Cyrus Christie has opened up about experiences of racism during his footballing career, including vile abuse from a youth after an international training session in Dublin.
The Republic of Ireland international defender joined Ger on OTB AM this morning, where he discussed the regularity with which he has suffered racial abuse from Irish fans, whilst representing the country.
"I'm used to it happening. It happened when I first joined up [with the Irish squad]. It even happened one time at the training ground, from fans that were standing outside there.
"They were kids. There's a lot of systematic racism, and until people of all cultures realise that, especially white people, their voice is always bigger than everyone else's.
"It wasn't me that brought it up, I took it on the chin and moved on, and James McClean brought it up - his voice in Ireland is probably a lot bigger than mine. He understands the situation because he gets quite a lot of racial abuse as well which no-one ever speaks about or picks up on.
"People might say he brings it on himself, but I'm not sure he does. He's standing up for what he believes in, his experiences."
The Fulham star, whose club earned promotion from the Championship via the play-off final, spoke further about the incident at the training ground that really stands out in his memory.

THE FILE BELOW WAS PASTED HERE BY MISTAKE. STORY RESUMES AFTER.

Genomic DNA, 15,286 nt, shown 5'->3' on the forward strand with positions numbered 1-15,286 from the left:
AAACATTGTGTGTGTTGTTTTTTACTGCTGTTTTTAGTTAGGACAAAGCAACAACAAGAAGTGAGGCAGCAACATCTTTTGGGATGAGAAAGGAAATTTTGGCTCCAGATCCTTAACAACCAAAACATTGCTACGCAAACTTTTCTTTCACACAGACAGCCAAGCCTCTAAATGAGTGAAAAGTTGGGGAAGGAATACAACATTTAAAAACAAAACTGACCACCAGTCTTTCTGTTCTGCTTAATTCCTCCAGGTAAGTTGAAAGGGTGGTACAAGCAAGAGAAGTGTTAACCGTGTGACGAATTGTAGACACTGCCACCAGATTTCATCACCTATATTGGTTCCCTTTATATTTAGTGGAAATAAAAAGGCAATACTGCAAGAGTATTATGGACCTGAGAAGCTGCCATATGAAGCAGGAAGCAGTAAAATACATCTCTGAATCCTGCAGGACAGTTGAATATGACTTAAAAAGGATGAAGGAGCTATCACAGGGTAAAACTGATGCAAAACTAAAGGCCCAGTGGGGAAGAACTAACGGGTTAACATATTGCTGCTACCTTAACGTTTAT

"Yeah this was in Dublin. This was one of my first couple of times when I was new in [the squad]. We had people outside, obviously after training sometimes there's people there.
"Someone came up to me and it was racist whatever they said... it was a big shock. Then obviously a few of the lads refused to sign stuff because there were a few others that were there and seen it.
"I was in shock, because I didn't expect it at that time. It's one of them situations... it's not the first time, I'm sure it's not going to be the last.
"When people catch you by surprise is when it's worst. Like I said, I've had it so many times, you become accustomed to it and used to it. But you have to speak up - if you don't speak up people won't understand and they won't realise actually what is going on in this world. We can't stay silent - that's everyone.
"It was a kid, that's why it shocked me. It's come from a kid. You don't want to blame the kid because it's come from the parents in my mind.
"What shocked me the most is that obviously he's there with the teacher. The teacher didn't say nothing. She allowed it. Unless you educate these people it's going to keep happening.
"That's what I find scary. You have older generations and they're so stubborn... they're not going to change their mind because if you've been on this Earth for 50, 60 years it's hard to change someone's opinion.
"You've got kids that understand what is going on in this world... they're growing up in a different time now.
"For a teacher, who is in a high position, who is meant to be a carer, for her not to say anything was what shocked me even more. I don't know what's been said around him [the kid] or his education, but it's a kid who I'm sure has enough longevity in his life to know where he went wrong there.
"Hopefully 20 years from now he doesn't have the same opinion."
Cyrus also speaks about Fulham's promotion to the Premier League, the excitement around the Stephen Kenny era and the problem of systemic racism. Listen to the full interview live on OTB AM from 8.15 am. If you miss it, you can watch it back on our YouTube channel or listen back through the OTB AM podcast stream.